This year we debated about going abroad for vacation. I was pushing Scotland, Mike was pushing a beach in Michigan. After some debate and research and perhaps my declaration that we HAVE to do something different, we decided to take the kids to Canada.
We thought it would be a way to get the kids out of America and into a new culture (I realize Canadian culture is not the major shift to the senses that, say, Chinese culture would be), but without the cost and travel pains of Europe or beyond. [Note: The area is French speaking and, as you can imagine, signs and menus are in French and English. Locals speak French first and switch to English when needed. We don’t speak a word of French and it wasn’t a huge problem, but dusting off your high school French would be helpful.]
So the plan was to treat this trip as a true traveling vacation rather than plunking down at a beach or resort (though that is also wonderful). We structured it to include four days in Quebec City and then travel by train to Montreal for another four days. I won’t lie, it was also a bit of a test to see what our kids (and we) could handle.
We booked two AirBnb apartments for the trip (more on that later) and planned to cook ourselves a few meals and do our laundry in the apartments.
The outcome? I think we all agree the trip was a success. It was exhausting and there were difficult moments (quite a few of them), but we learned a lot from this experience. That’s a post in and of itself, friends.
But back to Quebec City.
If you’re like me, you want to know tips and recommendations from other parents who have been to the places I am researching, particularly when traveling with kids. It just helps to see what you’re heading into. We used a Lonely Planet guidebook, as well as blog and Pinterest research.
I put together a list of what we did and would recommend. Of course, this list is just one perspective from one family during one summer. So if you have other recommendations, please add them into the comments. I’d love to be a resource for others who are contemplating this trip.
Quebec City Highlights:
Montmorency Falls. As soon as I announced we were heading to QC, I started hearing that we needed to head to “the waterfall.” So I made a note that we HAD to do this. Indeed, Montmorency Falls (located outside QC) was the highlight of our time there. It’s a gorgeous waterfall (a bit taller than Niagara) located in a suburb about 30 minutes from Quebec City. To get there, hop on the 800 bus outside the Metrobus station (kids ride free) and take it all the way to the last stop. Our bus driver pointed out how to get into the park.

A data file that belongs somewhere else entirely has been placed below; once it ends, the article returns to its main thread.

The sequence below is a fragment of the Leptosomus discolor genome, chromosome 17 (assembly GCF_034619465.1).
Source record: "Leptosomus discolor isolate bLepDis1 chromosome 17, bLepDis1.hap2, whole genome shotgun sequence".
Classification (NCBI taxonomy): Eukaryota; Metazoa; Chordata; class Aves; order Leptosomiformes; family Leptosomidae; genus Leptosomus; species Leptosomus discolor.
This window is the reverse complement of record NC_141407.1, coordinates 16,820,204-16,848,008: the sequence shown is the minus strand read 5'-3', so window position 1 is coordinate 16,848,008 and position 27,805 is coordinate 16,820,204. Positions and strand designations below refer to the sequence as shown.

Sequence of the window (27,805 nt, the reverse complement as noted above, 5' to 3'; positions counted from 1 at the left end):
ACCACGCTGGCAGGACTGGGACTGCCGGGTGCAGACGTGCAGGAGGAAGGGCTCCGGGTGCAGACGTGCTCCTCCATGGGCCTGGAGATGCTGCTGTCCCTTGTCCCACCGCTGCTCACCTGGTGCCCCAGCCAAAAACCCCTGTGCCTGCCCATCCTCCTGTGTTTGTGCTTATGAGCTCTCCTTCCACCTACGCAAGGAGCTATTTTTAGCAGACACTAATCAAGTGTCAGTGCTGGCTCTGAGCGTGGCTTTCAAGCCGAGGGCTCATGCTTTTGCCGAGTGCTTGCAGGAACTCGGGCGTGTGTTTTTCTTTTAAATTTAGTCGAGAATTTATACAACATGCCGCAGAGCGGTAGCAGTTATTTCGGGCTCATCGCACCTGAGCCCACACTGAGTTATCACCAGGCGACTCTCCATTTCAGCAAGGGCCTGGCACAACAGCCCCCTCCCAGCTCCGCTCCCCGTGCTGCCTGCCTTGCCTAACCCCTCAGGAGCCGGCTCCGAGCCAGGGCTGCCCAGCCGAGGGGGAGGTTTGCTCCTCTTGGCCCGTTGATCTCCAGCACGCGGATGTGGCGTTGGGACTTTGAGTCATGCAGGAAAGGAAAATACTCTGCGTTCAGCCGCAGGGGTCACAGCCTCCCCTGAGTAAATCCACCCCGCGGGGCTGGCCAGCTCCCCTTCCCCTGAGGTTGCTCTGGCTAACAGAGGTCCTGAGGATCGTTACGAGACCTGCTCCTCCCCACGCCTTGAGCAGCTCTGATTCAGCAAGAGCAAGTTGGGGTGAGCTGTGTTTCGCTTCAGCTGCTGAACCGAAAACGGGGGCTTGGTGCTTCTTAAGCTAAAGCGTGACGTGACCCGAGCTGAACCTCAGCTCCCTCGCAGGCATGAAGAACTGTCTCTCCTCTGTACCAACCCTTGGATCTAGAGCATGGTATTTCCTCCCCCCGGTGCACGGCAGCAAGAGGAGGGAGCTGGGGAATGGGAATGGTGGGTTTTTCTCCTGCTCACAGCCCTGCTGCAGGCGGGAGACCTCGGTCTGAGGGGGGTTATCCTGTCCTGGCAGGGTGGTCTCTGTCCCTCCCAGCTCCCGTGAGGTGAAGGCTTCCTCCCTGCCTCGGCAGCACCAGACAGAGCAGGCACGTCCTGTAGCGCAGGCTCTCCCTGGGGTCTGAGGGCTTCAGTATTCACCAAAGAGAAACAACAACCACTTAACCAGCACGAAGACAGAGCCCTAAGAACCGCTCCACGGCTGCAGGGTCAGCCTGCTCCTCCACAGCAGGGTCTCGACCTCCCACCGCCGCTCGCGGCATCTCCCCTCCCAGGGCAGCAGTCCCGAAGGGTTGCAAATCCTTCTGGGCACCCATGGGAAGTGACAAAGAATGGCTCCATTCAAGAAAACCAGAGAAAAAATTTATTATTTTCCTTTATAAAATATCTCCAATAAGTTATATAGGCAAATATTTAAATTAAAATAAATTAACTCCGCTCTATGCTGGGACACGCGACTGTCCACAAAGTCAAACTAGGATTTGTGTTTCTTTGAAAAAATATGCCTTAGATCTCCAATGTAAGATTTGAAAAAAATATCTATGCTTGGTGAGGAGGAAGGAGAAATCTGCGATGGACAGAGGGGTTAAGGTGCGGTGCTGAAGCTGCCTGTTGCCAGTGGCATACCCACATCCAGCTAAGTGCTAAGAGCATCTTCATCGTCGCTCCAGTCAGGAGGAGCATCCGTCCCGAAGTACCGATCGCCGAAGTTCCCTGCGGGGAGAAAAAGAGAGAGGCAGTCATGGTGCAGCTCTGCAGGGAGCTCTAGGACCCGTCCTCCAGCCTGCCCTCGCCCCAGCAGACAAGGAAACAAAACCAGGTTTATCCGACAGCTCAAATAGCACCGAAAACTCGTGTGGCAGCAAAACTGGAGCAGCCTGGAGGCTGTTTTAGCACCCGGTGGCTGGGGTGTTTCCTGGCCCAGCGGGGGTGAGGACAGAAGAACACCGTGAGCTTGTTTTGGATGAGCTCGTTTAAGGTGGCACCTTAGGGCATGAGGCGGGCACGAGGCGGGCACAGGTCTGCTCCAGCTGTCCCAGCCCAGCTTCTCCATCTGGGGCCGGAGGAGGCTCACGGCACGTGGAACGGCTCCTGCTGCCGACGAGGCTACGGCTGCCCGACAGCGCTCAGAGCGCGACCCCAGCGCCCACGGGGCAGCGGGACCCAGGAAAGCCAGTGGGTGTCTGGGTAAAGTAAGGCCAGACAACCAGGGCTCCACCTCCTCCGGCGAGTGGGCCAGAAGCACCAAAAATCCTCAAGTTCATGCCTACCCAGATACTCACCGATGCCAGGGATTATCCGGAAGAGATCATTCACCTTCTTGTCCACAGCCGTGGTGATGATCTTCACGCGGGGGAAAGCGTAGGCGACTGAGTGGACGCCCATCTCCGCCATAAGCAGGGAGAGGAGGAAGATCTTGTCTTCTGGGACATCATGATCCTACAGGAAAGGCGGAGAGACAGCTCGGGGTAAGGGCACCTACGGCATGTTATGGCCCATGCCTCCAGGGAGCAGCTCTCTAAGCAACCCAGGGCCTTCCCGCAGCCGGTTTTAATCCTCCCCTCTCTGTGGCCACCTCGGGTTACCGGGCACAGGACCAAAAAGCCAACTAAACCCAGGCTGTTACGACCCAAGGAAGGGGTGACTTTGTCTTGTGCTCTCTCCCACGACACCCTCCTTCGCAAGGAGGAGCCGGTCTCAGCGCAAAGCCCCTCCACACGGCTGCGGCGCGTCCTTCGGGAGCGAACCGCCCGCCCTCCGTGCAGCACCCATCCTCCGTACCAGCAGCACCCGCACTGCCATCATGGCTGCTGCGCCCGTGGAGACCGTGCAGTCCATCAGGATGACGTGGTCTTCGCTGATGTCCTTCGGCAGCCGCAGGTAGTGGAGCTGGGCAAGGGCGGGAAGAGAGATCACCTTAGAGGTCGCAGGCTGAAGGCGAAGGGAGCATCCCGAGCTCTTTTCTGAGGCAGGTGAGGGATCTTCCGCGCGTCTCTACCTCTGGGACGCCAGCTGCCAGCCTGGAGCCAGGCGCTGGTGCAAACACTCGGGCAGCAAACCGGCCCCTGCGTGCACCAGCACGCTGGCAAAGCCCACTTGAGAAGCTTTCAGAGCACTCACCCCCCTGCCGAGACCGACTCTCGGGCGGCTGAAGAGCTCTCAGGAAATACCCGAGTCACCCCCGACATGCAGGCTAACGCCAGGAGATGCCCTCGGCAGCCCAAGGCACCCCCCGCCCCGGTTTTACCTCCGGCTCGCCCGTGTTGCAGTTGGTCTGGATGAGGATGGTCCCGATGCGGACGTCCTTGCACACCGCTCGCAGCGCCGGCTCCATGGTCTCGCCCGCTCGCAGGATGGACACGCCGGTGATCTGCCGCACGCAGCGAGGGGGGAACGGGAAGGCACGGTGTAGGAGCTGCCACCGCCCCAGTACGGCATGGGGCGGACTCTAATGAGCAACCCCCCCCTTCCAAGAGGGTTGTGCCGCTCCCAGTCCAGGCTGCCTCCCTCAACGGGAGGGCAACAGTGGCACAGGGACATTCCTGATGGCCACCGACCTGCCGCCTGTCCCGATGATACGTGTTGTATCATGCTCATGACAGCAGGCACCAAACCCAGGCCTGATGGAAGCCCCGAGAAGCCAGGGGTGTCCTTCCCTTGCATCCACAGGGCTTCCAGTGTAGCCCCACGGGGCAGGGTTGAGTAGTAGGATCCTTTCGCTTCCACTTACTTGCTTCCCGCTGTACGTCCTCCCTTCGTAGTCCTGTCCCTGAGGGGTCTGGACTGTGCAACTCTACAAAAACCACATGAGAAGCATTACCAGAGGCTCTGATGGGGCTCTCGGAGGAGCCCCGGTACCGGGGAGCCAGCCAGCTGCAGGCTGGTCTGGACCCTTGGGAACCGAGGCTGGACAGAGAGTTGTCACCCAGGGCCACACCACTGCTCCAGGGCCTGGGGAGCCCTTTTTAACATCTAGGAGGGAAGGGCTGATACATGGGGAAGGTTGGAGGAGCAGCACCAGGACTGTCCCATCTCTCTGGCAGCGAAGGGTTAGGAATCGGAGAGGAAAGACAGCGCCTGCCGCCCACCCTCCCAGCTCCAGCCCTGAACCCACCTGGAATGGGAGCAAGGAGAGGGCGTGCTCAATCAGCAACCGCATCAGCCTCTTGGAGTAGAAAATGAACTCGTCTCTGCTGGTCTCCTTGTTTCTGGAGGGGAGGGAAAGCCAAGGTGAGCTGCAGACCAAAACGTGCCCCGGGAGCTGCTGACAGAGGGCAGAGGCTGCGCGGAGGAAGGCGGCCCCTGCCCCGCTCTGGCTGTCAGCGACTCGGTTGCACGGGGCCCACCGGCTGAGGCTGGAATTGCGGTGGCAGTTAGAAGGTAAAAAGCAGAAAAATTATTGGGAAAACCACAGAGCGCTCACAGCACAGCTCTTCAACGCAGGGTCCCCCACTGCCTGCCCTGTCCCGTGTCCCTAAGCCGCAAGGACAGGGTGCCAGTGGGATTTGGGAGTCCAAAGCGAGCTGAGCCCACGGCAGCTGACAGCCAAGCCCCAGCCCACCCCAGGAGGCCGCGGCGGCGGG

We took rain jackets because it was rainy and overcast when we left our apartment that morning; however, they’re a good idea even if it’s sunny. You can walk across the waterfall via bridge and trek down to the base (several hundred steps) via wooden stairs. Once you get to the base, prepare to get drenched as the mist and wind swirl around you. It’s a lot of steps, but when are you going to get this chance again? We used the tram to get back up to the top of the waterfall and had a nice lunch at the hotel there. The kids are still talking about the waterfall.
Citadelle – Changing of the Guard
We took the opportunity to visit the Citadelle and witness the changing of the guard. This occurs every morning at 10 am. It’s a very popular tourist activity, but we didn’t enjoy it as much as we thought we would. After paying to enter, we were guided to an open area where the transfer takes place. The military band and soldiers were impressive. However, it was extremely hot and sunny (no shade) that day and we were so tired from all our walking at the Montmorency Falls. We could have pushed it, but our instincts said to cut bait. Rather than stay for the guided English tour around the Citadelle, we chose to leave and head out for snacks and some resting at the Boardwalk. However, if you’re into military history, this could be a great. And, had it not been so hot that day, we probably would have stayed.
Fort Saint Louis- Interactive exhibit under boardwalk
This quick and interactive exhibit of the archeological remains of Fort Saint Louis and the Chateau was a lot of fun. It was less than $10 for our entire family and lasted 30 minutes. The Canadian Parks department has done a great job with this exhibit, providing explorer notebooks for kids to fill out as they walk underground. A mini archeological site is provided for kids to dig out “artifacts” – mostly old ceramic plate pieces. A few dress up clothes are also available and interactive screens hang from the ceiling in each corner for further exploration. Tickets can be purchased on the boardwalk (Terrasse Dufferin boardwalk).